6 Unexpected Factors That Affect Our Economy


The economic condition of the country doesn’t solely depend on the stock market, GDP, and other sources which are relatively easy to measure. There are quite a few things that you wouldn’t expect to affect the economy, yet they do! If you’re curious to learn more about these unexpected factors that affect our economy, keep reading!

1) The oil market

For most of modern history, oil has been abundant and cheap. However, over the past decade oil prices have surged to more than $100 per barrel, up from less than $30 just 10 years ago. There are several reasons for today’s high oil prices, including weak global demand and increased competition for supplies. It may be tempting to ignore these figures but one thing is certain: higher gas prices affect your bottom line! Here are 6 unexpected factors that have an enormous impact on our economy …and what you can do about them.

2) Trade policies

International trade policies are some of the biggest factors affecting our economy. For example, China’s restriction on exporting rare earth metals has limited exports from countries that mine those materials, such as Australia. As a result, prices for these metals have skyrocketed. Policies like these can cause a ripple effect on global economies. It’s important to be aware of how your actions and decisions affect others—and vice versa. The more connected we become through technology and globalization, the more interconnected our fates become.

3) Consumer credit

The amount of consumer credit, which is mostly made up of mortgages and credit cards, has a significant effect on our economy. Consumer spending accounts for roughly 70% of our GDP and almost all growth in consumer credit is driven by mortgage lending, according to economist Richard Koo. More recently consumers have used credit to borrow money for services like education and health care, but in recent years there has been a slowdown in consumer debt (as opposed to business borrowing), which could indicate a weaker economic outlook. Less spending also means fewer jobs at businesses that serve consumers—such as restaurants and retailers—meaning less revenue for these businesses, causing them to hire fewer people themselves. So yes, take out those mortgages; just make sure you can handle them before you do so!

4) Foreign investment in the US

The value of foreign investments held in the United States reached a record $4.3 trillion in 2011, according to a recent report from The Bureau of Economic Analysis (BEA). This is made up of ownership stakes in US-based companies and US government securities, as well as other investments such as real estate and stocks. Foreign investment is an important role in our economy: it creates jobs, expands markets for American exports, helps keep interest rates low, and ensures that we have access to vital technologies. At its current level, foreign investment has more than doubled since 2000—clearly indicating how important overseas investors see doing business here. To learn more about foreign investment in America visit BEA’s data page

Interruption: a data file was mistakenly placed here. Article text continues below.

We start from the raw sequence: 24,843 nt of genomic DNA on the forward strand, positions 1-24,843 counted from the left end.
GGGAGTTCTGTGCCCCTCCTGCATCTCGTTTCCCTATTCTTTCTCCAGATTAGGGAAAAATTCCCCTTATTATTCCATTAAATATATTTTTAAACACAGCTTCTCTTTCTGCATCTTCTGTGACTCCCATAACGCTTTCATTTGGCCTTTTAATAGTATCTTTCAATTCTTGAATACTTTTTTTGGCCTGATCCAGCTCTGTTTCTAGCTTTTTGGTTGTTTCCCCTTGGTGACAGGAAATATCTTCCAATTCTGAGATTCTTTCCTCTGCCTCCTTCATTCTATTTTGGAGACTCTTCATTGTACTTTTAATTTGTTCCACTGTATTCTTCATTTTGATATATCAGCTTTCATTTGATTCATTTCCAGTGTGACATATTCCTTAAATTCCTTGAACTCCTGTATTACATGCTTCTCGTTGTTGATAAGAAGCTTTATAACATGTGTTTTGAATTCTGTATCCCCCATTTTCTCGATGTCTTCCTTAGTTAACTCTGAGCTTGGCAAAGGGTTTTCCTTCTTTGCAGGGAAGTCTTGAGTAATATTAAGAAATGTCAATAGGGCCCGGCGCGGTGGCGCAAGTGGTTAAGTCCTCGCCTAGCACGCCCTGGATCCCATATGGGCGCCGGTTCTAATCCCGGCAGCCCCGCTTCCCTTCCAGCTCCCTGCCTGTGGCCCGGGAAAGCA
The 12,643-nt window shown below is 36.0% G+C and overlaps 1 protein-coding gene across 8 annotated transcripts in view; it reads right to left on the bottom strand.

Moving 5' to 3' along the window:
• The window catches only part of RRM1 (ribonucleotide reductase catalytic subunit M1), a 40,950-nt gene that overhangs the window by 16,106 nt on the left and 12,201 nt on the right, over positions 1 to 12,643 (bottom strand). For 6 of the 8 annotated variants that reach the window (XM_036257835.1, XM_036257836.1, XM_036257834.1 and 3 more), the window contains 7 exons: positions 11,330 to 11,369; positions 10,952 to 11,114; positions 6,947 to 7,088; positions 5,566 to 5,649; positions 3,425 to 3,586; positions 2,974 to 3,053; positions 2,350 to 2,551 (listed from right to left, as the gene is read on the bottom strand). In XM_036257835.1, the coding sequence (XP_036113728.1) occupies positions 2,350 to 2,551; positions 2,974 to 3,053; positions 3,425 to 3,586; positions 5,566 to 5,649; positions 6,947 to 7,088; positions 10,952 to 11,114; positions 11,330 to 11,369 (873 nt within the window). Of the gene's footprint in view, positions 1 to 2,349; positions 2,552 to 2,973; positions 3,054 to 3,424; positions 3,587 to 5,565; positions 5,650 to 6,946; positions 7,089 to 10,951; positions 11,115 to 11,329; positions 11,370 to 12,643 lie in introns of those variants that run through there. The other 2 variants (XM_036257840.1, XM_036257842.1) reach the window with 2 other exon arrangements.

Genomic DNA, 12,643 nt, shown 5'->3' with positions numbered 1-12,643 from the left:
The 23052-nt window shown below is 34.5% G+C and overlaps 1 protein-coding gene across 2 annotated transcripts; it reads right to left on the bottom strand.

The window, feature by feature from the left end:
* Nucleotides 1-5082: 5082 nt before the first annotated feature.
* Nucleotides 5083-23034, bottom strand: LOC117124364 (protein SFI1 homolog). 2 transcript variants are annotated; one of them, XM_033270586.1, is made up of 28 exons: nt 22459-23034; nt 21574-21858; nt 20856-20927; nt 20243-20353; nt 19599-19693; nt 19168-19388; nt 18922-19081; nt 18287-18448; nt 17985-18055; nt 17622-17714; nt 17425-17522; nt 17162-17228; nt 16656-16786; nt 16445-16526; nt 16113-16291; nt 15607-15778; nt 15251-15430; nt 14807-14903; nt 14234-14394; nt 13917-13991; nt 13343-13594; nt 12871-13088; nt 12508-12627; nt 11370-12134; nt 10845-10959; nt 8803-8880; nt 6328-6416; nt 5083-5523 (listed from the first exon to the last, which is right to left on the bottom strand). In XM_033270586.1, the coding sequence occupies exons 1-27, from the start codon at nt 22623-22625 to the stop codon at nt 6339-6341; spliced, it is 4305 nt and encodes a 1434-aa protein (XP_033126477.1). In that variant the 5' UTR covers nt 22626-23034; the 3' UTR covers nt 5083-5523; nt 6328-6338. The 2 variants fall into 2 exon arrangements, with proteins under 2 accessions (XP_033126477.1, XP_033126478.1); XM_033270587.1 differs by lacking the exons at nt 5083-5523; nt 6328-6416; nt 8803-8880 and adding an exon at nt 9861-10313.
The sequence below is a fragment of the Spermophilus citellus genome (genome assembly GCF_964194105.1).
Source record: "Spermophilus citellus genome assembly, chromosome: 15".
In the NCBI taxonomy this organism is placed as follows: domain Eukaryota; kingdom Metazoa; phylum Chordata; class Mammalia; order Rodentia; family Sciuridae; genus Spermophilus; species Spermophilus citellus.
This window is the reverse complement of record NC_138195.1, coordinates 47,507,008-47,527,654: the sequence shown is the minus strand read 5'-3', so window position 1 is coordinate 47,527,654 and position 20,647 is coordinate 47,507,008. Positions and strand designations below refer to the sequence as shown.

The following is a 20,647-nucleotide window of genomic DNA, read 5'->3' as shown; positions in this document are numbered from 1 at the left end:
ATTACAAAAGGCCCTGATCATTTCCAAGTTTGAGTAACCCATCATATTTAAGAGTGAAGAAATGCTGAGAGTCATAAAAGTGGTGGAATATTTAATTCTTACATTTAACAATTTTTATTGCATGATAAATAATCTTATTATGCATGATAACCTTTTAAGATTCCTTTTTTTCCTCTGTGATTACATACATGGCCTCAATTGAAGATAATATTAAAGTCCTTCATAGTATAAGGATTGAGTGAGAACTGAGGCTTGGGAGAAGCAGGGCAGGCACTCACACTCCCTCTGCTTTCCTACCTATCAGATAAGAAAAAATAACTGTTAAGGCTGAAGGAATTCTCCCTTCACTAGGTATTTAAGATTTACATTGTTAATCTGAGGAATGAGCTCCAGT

5) International capital flows into America

It’s not just demanding our exports that determines how much money we get from foreigners. A lot of it also has to do with capital flows into America. More foreign investment in things like real estate, stocks, bonds, and new businesses means more cash coming into our country–and more demand for American goods and services. It’s an important thing to keep a close eye on right now given ongoing world financial problems. Investors don’t have a lot of places they can put their money these days, so they’re turning to American markets as a relatively safe place to park it while they wait out turbulence overseas. As long as that continues, we could see our trade deficit shrink even further in 2011—and maybe beyond.

6) Legal actions against the government

When companies or individuals feel wronged by government agencies, they sometimes sue. These cases can take years to be resolved and cost millions of dollars. This might sound like an obscure factor that would affect a tiny portion of businesses—but when you look at how many companies do business with government agencies and also consider that legal cases against a given agency can drag on for years, it’s clear that legal actions can have a wide-ranging impact on our economy. For example, a federal appeals court recently overturned an FCC rule prohibiting prison phone companies from charging inmates exorbitant fees. The decision could lead to lower phone rates in prisons across America and save taxpayers billions of dollars over time. Of course, if telecom providers decide to appeal, there’s no telling how long it will take before changes are made in prisons across America (if ever).

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